William Duell, Ubiquitous Character Actor, Dies at 88

Obituaries   William Duell, Ubiquitous Character Actor, Dies at 88
William Duell, a small, thin-faced character actor who was a familiar presence to generations of television, film and stage audiences, died at his home in Manhattan on Dec. 22. The cause was respiratory failure. He was 88.

William Duell
William Duell

Unprepossessing of stature, Mr. Duell managed to make a distinct impression in role after role. In the original 1969 production of the musical 1776, he injected the aristocratic, puffed-up Continental Congress with a shot of dry-witted, blue-collar reality as the hall's hard-worked custodian. He repeated the role in the film and, in a 1997 revival of the show, played the sickly delegate Caesar Rodney. He was an inmate in the 1975 film "One Flew Over the Cuckoo's Nest," making the most of his drawn facial features, which occasionally gave him the appearance of a small, hunted, but crafty animal. In the short-lived, 1982 cult show "Police Squad!," which spoofed the cliches of detective dramas, he played Johnny, a shoe-shine boy who seems to have the straight dope on everything under the sun, and would spill it to Leslie Nielsen's Det. Frank Drebin for a dollar.

George William Duell was born on Aug. 30, 1923, in Corinth, NY, to George Leon Duell, who worked for the International Paper Company, and Eliza Janet Harrington. He acted in his first play, Arsenic and Old Lace, at Green Mountain College in Vermont. Following service in the Navy during WWII, he finished his studies at Illinois' Wesleyan University and earned a master’s degree from Yale Drama School.

His New York stage career began auspiciously. He played Filch in the legendary 1950s Theatre de Lys production of Threepenny Opera. (Mr. Duell appeared to enjoy returning to favored works. When the musical was revived by Richard Foreman at Lincoln Center in 1976, he played Crook-Finger Jack.) Parts in the '60s included A Cook for the General, The Ballad of the Sad Cafe and Ilya Darling.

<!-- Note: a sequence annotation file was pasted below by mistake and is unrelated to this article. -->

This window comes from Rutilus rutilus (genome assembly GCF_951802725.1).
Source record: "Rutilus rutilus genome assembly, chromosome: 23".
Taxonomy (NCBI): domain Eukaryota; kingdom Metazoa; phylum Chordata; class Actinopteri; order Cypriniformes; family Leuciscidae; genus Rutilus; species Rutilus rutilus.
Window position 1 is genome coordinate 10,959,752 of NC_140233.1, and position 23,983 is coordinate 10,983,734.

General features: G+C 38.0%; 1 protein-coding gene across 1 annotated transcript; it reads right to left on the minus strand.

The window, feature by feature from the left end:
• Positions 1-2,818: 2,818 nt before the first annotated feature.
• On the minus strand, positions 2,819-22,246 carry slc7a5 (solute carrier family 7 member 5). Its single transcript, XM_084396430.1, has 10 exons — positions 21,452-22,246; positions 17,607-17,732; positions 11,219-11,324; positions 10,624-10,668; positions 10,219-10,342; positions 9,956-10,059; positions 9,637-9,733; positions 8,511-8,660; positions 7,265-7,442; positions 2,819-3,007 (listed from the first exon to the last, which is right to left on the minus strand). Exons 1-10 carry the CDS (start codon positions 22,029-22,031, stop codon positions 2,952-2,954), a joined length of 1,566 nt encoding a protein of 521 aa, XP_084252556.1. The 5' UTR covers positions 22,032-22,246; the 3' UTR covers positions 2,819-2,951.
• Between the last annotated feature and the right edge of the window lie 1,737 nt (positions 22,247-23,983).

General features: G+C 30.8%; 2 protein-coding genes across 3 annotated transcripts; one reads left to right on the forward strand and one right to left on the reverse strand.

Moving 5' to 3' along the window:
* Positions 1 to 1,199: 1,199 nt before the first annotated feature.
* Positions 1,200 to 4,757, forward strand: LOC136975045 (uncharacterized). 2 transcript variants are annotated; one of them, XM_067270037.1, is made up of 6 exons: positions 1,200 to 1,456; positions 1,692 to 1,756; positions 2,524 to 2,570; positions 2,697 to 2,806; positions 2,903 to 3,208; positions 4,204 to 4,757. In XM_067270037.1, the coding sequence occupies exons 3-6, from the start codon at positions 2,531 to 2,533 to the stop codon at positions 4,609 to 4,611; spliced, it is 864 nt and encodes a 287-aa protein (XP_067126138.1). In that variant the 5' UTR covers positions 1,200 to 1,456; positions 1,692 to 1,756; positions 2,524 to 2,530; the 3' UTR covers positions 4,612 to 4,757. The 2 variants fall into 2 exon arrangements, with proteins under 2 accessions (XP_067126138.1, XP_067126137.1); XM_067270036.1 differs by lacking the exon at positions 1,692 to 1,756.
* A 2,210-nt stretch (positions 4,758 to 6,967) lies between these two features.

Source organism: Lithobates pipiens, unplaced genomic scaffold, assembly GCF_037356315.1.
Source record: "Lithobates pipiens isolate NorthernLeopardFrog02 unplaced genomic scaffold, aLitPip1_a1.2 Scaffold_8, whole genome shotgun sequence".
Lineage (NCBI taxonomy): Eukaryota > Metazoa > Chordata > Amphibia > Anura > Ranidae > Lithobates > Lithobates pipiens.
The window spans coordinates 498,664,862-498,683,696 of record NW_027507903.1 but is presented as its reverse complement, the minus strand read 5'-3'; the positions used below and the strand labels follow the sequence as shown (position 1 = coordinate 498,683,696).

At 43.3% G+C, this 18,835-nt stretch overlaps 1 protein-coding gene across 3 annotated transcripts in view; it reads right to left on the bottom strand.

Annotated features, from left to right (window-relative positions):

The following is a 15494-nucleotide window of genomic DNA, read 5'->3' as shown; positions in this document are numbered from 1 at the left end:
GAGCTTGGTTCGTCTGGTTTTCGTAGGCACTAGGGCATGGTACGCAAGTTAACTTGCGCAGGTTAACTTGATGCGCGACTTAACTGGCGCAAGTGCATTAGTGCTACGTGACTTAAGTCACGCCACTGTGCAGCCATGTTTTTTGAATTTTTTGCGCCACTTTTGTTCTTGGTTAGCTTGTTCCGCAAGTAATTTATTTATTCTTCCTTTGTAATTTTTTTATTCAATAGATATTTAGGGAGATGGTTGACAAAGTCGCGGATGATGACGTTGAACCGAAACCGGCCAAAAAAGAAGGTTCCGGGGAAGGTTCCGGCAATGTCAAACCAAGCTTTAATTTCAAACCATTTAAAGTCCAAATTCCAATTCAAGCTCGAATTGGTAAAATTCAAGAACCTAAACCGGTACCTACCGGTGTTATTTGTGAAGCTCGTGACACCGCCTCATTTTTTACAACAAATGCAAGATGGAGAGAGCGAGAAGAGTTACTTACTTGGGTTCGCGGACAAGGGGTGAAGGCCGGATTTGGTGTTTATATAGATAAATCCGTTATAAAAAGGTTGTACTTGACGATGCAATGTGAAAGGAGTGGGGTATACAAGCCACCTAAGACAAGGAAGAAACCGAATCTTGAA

Off-Broadway, he was a favorite of producer Joe Papp, appearing in New York Shakespeare Festival stagings of The Memorandum, Romeo and Juliet and the 1988 Kevin Kline Hamlet, playing the second gravedigger. Later Off-Broadway jobs included On the Bum, The Underpants and Comedians.

Following some work in live television, his film career began with a small part in 1961's "The Hustler." Other movie credits included "Airplane!," "The Pope of Greenwich Village," "Mrs. Soffel," "Ironweed," "In & Out," "The Out-of-Towners," "Cradle Will Rock" and "How to Lose a Guy in 10 Days." His parts were often minuscule, but his performances memorable. Mr. Duell never strayed far from the stage, returning to Broadway ever few years. He starred opposite Nathan Lane twice, in the 1996 revival of A Funny Thing Happened on the Way to the Forum, in which he played Erronius, and the as the tedious, deluded Dr. Bradley in the 2000 production of The Man Who Came to Dinner.

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